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Saturday, August 24, 2013

On reviewing

Dave Wolverton/David Farland's recent post on reviewing spurred me to thoughts on reviewing.  Why do I review?

  1. I review for others:  to lead readers to  books they might like, to steer away those who may not like it, to keep in mind varying tastes.
  2. I review for me as a writer:  to make concrete what I learned from a book, assessing strengths and weaknesses.
  3. I review for me as a reader:  to give like-minded readers a full sense of the work.
  4. I review for the author:  to give the book or story it's best aspect, without over- or under-selling.
  5. I review as if all of the above were friends.  This means finding the right language, the honest yet tempered* language to give the book its proper audience.
One thing I always try to do is his fifth tip:  "A great review doesn’t just give praise but also offers a caveat or two."  I agree.  If it's all praise, is the author a buddy or the reviewer a lapdog?  Is the reviewer capable of analysis?  When I scan reviews, I look for an honest grappling--not all praise or condemnation.  Is there a perfect book?


The comments he wrote that sparked thought dealt with book blurbs:
"I’d much rather have a blurb that reads.... A good review often praises both the book and the author repeatedly, so that when an editor is selecting cover quotes, he has several options at hand."
"[The reviewer] writes... in short sentences that will easily fit on the cover of a book and capture’s the audience’s attention."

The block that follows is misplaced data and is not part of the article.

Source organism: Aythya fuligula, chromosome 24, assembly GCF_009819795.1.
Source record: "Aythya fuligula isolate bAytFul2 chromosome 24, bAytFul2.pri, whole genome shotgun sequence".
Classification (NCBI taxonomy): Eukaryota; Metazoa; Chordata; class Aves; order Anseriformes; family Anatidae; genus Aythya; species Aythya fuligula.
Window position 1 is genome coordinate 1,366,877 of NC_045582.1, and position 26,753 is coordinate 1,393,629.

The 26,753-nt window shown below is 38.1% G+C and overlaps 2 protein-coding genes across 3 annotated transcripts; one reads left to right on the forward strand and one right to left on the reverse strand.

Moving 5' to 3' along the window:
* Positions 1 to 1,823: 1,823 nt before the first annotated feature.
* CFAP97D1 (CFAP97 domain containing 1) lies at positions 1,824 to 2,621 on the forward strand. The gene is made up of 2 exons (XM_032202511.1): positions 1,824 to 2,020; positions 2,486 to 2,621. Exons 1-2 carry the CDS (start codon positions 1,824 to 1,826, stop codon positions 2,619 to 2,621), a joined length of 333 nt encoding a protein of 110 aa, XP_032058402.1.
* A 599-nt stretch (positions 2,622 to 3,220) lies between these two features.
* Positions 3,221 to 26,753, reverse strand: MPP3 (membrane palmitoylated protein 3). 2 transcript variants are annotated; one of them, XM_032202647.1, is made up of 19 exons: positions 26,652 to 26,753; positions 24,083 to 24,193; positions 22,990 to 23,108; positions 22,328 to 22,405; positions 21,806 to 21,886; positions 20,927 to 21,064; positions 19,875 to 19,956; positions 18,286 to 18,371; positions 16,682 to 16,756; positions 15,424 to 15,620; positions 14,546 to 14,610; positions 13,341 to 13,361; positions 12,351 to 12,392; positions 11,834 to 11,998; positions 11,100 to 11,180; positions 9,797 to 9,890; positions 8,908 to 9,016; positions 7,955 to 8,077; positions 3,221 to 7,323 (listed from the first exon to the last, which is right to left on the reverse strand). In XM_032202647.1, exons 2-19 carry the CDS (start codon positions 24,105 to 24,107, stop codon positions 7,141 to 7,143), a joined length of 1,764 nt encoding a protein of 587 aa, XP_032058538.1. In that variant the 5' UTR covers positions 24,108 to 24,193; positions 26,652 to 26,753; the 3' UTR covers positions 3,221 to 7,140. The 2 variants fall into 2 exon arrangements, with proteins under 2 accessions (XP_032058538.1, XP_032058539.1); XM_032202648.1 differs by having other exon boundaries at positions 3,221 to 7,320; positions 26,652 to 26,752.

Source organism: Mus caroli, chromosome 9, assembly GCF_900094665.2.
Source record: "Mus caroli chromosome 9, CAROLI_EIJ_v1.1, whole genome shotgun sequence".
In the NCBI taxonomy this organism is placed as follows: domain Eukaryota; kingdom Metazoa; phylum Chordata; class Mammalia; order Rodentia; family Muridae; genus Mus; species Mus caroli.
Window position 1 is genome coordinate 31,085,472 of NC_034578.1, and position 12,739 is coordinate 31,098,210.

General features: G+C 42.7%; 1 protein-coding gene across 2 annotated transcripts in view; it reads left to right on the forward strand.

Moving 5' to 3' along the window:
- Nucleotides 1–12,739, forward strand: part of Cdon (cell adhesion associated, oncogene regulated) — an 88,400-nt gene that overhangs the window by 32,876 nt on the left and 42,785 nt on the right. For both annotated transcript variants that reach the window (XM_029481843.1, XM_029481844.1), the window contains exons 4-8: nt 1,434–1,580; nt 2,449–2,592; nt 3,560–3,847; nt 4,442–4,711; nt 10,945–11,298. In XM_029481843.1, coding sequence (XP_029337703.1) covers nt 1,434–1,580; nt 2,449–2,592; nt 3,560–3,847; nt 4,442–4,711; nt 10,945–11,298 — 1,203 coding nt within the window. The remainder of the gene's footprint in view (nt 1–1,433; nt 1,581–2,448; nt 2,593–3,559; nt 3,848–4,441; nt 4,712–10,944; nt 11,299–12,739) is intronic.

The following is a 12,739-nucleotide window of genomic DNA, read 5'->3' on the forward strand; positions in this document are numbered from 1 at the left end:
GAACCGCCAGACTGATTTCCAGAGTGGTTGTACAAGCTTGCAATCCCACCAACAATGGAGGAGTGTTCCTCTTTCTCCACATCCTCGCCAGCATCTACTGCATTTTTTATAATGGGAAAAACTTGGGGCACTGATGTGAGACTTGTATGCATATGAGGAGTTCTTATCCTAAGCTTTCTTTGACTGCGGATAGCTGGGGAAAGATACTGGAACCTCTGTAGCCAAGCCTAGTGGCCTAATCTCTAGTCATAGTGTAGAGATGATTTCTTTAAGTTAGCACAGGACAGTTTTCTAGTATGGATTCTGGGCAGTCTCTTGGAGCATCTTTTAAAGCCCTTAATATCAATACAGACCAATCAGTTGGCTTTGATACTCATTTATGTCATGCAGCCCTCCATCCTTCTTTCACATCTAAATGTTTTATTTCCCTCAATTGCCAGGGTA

I thought about blurbs early on, when I first started reviewing--not much since.  Some reviewers (rightly or wrongly) appeared blurb-whores, out to get their names on as many books as possible.  I purposefully wrote in a way that was not meant to be blurbed.  When my name popped up on a book or two, I was genuinely surprised.  They'd carved my prose into a blurb.  At first I thought I'd failed--had I unintentionally tried to get my name on books?--but I considered this part of the book-publishing game.  After all, I read blurbs, too, weighing them in my purchases.

The above quotes on first glance seem that reviewing is all about the author.  But if I, too, use blurbs as a book buyer, why do I not write them as a book reviewer?  

This will take some time to ponder.  If I agree, I may have to start reading book blurbs--a difficult prospect living in a foreign country.


A final comment:

"A good review will not just recommend a book but will also recommend the author."
This requires having read multiple works--perhaps short stories will work.  This is useful to both reviewer and readers, but this doubles the work load, if not more so.


* tempered but not wholly. Colorful language livens up an article, as above.

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